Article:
MarketsFarm — An extreme heat wave affecting all four western provinces, the shores of the Mackenzie River in the Northwest Territories as well as Watson Lake, Yukon, is expected to persist for a week.
The “heat dome,” a high-pressure system trapping warmer air, has affected British Columbia the most. The village of Lytton, about 160 km southwest of Kamloops, on Sunday reached a daytime high of 46.6 C, breaking the national record reported in Midale, Sask. in 1937.
In total, 60 heat records were broken in B.C. on Sunday and an evacuation order was made in Pemberton Valley because snowmelt contributed to rising river levels. Schools on Vancouver Island and the Lower Mainland cancelled in-person classes on June 28, while community centres and churches were opening up cooling stations.
The Lower Mainland may hit a high of 45 C on Monday, with the city of Abbotsford possibly reaching 50 C on the humidex. Kamloops is expecting six days above 40 C during the heat wave.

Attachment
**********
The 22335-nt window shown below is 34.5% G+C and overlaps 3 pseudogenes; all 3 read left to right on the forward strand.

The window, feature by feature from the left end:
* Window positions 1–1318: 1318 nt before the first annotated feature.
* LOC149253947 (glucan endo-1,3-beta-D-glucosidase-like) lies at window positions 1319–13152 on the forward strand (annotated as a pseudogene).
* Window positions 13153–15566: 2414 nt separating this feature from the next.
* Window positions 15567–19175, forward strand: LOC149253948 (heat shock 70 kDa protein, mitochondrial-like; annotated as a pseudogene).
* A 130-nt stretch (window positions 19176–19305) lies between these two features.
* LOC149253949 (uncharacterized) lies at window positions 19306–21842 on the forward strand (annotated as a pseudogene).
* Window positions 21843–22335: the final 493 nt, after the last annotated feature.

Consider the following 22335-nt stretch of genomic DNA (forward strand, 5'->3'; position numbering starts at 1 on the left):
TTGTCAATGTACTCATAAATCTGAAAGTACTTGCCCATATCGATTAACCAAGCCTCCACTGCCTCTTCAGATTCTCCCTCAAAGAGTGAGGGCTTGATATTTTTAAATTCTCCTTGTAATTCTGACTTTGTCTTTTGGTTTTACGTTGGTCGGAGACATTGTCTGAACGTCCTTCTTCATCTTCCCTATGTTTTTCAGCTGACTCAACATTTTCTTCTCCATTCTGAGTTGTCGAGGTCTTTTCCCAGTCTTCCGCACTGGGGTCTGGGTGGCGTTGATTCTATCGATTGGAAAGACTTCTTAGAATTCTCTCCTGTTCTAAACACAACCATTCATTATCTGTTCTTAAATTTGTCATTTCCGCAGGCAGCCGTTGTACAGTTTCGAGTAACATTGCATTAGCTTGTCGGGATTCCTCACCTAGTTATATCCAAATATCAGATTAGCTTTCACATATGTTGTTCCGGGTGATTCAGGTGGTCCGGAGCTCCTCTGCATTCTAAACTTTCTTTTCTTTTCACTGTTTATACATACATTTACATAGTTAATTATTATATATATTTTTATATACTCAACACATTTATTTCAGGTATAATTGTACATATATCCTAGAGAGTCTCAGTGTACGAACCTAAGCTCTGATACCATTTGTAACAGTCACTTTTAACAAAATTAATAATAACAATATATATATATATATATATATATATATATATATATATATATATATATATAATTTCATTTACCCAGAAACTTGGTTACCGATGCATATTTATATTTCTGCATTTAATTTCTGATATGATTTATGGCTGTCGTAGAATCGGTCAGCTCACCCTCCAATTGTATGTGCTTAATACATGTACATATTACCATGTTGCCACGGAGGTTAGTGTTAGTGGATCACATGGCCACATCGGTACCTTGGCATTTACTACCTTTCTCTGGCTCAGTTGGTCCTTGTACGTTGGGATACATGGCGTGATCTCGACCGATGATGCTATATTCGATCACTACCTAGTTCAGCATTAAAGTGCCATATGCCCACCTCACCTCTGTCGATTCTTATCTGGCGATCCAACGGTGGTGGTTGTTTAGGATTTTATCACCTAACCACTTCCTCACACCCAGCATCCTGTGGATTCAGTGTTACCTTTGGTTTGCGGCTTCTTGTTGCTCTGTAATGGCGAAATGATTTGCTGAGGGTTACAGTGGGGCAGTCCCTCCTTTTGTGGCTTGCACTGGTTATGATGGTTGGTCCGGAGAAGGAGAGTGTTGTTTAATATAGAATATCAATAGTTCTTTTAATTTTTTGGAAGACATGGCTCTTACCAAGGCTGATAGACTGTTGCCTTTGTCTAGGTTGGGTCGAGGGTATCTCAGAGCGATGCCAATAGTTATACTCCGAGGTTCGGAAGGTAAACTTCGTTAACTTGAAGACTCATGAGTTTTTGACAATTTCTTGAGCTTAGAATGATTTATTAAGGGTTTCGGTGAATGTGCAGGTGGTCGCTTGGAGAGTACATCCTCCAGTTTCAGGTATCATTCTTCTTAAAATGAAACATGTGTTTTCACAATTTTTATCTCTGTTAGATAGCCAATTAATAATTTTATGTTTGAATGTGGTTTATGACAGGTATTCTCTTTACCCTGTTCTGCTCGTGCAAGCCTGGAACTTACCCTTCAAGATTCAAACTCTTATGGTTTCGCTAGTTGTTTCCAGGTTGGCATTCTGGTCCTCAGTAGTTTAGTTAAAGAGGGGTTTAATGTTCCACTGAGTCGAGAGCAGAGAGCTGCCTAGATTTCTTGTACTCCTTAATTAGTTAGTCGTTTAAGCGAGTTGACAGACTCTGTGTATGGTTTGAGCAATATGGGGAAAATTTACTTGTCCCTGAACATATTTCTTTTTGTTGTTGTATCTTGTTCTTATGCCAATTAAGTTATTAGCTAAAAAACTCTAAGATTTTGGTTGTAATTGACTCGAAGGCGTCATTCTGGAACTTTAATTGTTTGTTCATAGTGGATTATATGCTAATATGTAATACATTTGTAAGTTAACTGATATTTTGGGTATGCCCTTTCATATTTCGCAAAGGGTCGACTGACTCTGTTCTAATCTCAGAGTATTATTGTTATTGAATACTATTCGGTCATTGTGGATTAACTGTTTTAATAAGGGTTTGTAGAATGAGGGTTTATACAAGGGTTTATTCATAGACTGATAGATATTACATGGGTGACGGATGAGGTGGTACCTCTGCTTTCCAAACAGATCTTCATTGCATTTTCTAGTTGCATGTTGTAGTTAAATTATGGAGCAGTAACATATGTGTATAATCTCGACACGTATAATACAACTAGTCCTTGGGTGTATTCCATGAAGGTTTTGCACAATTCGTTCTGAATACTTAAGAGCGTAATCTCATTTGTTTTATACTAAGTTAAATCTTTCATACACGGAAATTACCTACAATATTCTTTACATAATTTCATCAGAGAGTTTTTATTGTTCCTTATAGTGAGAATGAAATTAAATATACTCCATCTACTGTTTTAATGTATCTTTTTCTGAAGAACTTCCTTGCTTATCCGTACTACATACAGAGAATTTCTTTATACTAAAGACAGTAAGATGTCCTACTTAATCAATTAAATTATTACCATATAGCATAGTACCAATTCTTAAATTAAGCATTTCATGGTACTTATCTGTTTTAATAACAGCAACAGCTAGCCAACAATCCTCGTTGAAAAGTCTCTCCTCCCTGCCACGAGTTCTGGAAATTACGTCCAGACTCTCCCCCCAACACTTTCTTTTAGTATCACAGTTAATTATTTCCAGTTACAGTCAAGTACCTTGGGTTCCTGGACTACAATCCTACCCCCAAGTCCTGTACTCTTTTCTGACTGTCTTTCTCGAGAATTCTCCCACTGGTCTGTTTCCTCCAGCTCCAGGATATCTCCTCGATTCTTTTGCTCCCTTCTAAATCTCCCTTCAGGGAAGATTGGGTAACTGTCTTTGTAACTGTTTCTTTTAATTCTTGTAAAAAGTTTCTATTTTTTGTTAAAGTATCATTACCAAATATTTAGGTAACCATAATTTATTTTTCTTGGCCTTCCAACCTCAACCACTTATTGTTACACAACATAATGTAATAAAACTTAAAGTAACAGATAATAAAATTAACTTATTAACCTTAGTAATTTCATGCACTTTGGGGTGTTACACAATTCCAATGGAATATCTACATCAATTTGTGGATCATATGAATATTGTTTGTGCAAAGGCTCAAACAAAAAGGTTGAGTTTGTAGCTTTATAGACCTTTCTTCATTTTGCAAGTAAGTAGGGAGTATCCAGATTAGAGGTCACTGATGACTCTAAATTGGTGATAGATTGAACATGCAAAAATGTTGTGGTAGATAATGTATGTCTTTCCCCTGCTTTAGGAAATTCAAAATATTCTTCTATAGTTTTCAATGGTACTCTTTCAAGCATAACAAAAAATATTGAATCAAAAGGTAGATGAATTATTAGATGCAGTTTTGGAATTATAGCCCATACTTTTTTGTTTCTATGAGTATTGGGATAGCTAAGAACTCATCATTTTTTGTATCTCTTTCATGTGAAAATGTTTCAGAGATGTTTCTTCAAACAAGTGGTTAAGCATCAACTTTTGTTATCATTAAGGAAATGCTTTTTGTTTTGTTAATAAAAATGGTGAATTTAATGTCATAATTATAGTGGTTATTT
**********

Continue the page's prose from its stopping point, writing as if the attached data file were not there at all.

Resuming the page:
“This is headshaking for somebody like a climatologist, like myself. I mean, I like to break a record, but this is like shattering and pulverizing them,” Environment Canada senior climatologist David Phillips told CTV News on Saturday.
All of Alberta, most of B.C., central Saskatchewan and Flin Flon and The Pas in northwestern Manitoba are all under heat warnings from Environment Canada. All of the areas, except in Manitoba, are expected to either approach or exceed a high of 40 C.
The national weather agency advises people to watch out for the effects of extreme heat: swelling, rash, cramps, fainting, heat exhaustion, heat stroke and the worsening of some health conditions. The risks are greater for young children, pregnant women, older adults, people with chronic illnesses and people working or exercising outdoors.
If you or someone feels dizzy or disoriented, call 911 or your local emergency number.
— Adam Peleshaty reports for MarketsFarm from Stonewall, Man.